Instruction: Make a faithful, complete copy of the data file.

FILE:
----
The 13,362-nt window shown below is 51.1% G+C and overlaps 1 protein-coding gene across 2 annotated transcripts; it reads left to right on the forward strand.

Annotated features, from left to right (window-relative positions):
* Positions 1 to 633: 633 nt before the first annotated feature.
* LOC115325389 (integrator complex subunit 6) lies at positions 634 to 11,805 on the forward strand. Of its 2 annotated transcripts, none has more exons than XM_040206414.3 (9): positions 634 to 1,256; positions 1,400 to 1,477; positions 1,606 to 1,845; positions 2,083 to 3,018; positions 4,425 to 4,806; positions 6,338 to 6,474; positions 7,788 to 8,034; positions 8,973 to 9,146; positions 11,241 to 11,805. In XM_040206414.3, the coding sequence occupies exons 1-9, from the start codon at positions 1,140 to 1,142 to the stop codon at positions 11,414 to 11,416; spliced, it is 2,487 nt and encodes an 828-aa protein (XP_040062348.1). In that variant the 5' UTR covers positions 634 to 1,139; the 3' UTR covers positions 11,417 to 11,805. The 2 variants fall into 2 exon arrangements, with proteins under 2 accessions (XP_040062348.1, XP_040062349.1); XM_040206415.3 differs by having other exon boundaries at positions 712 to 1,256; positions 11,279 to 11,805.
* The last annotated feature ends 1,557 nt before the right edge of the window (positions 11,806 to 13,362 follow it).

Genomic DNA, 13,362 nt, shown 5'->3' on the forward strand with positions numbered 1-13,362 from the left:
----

The 13,362-nt window shown below is 51.1% G+C and overlaps 1 protein-coding gene across 2 annotated transcripts; it reads left to right on the forward strand.

Annotated features, from left to right (window-relative positions):
* Positions 1 to 633: 633 nt before the first annotated feature.
* LOC115325389 (integrator complex subunit 6) lies at positions 634 to 11,805 on the forward strand. Of its 2 annotated transcripts, none has more exons than XM_040206414.3 (9): positions 634 to 1,256; positions 1,400 to 1,477; positions 1,606 to 1,845; positions 2,083 to 3,018; positions 4,425 to 4,806; positions 6,338 to 6,474; positions 7,788 to 8,034; positions 8,973 to 9,146; positions 11,241 to 11,805. In XM_040206414.3, the coding sequence occupies exons 1-9, from the start codon at positions 1,140 to 1,142 to the stop codon at positions 11,414 to 11,416; spliced, it is 2,487 nt and encodes an 828-aa protein (XP_040062348.1). In that variant the 5' UTR covers positions 634 to 1,139; the 3' UTR covers positions 11,417 to 11,805. The 2 variants fall into 2 exon arrangements, with proteins under 2 accessions (XP_040062348.1, XP_040062349.1); XM_040206415.3 differs by having other exon boundaries at positions 712 to 1,256; positions 11,279 to 11,805.
* The last annotated feature ends 1,557 nt before the right edge of the window (positions 11,806 to 13,362 follow it).

Genomic DNA, 13,362 nt, shown 5'->3' on the forward strand with positions numbered 1-13,362 from the left: